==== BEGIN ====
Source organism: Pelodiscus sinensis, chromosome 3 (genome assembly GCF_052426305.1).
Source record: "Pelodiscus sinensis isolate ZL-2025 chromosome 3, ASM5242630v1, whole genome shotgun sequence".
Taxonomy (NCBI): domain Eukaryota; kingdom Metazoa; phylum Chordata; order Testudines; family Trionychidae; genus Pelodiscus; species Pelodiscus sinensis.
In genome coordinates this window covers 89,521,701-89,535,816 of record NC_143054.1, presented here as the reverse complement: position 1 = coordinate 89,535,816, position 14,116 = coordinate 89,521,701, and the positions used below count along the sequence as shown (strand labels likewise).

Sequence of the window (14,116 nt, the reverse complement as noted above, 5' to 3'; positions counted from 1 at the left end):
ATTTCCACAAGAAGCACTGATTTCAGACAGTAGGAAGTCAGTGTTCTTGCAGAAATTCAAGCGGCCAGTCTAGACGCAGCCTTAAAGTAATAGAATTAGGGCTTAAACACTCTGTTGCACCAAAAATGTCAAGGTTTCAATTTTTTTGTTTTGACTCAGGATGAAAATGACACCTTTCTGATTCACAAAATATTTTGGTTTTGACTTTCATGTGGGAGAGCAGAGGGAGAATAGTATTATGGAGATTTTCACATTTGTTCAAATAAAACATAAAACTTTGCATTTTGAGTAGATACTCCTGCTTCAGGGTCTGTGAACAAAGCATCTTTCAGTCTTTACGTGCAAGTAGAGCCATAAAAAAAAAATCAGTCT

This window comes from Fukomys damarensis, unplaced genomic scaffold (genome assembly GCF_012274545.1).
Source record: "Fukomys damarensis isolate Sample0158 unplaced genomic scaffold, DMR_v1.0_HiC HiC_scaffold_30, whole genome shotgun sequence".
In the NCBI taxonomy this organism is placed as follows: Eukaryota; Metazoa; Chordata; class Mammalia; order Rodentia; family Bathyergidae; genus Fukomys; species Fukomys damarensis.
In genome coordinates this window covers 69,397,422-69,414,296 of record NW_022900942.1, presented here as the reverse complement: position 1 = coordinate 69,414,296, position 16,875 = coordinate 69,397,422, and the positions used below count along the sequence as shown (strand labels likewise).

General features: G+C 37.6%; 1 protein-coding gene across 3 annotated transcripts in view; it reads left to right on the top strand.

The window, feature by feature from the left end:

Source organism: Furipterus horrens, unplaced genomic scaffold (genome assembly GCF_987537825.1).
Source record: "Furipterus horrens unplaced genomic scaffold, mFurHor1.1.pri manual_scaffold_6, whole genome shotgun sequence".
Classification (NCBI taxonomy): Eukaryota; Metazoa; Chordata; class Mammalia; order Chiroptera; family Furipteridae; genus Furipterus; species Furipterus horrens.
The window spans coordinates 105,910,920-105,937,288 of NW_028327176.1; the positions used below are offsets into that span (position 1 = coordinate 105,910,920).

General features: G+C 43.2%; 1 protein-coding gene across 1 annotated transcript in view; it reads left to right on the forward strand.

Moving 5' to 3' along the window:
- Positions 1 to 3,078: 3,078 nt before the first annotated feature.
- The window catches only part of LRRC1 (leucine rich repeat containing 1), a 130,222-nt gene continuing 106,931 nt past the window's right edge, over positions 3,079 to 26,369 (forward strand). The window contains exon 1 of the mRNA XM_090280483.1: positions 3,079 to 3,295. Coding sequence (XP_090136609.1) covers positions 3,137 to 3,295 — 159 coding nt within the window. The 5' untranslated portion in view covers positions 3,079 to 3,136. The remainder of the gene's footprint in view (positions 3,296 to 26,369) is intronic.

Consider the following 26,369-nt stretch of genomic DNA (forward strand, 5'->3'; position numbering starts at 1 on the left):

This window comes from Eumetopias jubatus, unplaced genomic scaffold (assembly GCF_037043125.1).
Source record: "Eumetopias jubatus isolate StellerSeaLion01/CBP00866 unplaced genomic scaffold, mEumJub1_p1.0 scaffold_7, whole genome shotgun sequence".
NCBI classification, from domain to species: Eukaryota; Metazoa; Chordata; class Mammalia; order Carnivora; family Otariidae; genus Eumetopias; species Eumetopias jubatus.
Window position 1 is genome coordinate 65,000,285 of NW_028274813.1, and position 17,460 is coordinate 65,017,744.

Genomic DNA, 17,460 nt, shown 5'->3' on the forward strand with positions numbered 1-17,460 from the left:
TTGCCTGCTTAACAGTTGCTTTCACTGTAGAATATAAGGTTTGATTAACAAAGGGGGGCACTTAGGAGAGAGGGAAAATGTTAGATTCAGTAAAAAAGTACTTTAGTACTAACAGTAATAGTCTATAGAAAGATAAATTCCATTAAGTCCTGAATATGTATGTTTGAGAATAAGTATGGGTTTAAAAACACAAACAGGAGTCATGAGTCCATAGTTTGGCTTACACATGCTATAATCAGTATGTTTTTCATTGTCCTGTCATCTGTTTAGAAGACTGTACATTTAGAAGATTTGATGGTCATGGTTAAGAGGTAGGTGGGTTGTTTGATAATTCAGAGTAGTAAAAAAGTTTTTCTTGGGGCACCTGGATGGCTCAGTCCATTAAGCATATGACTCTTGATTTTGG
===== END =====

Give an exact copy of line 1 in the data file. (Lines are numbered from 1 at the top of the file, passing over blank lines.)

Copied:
Source organism: Pelodiscus sinensis, chromosome 3 (genome assembly GCF_052426305.1).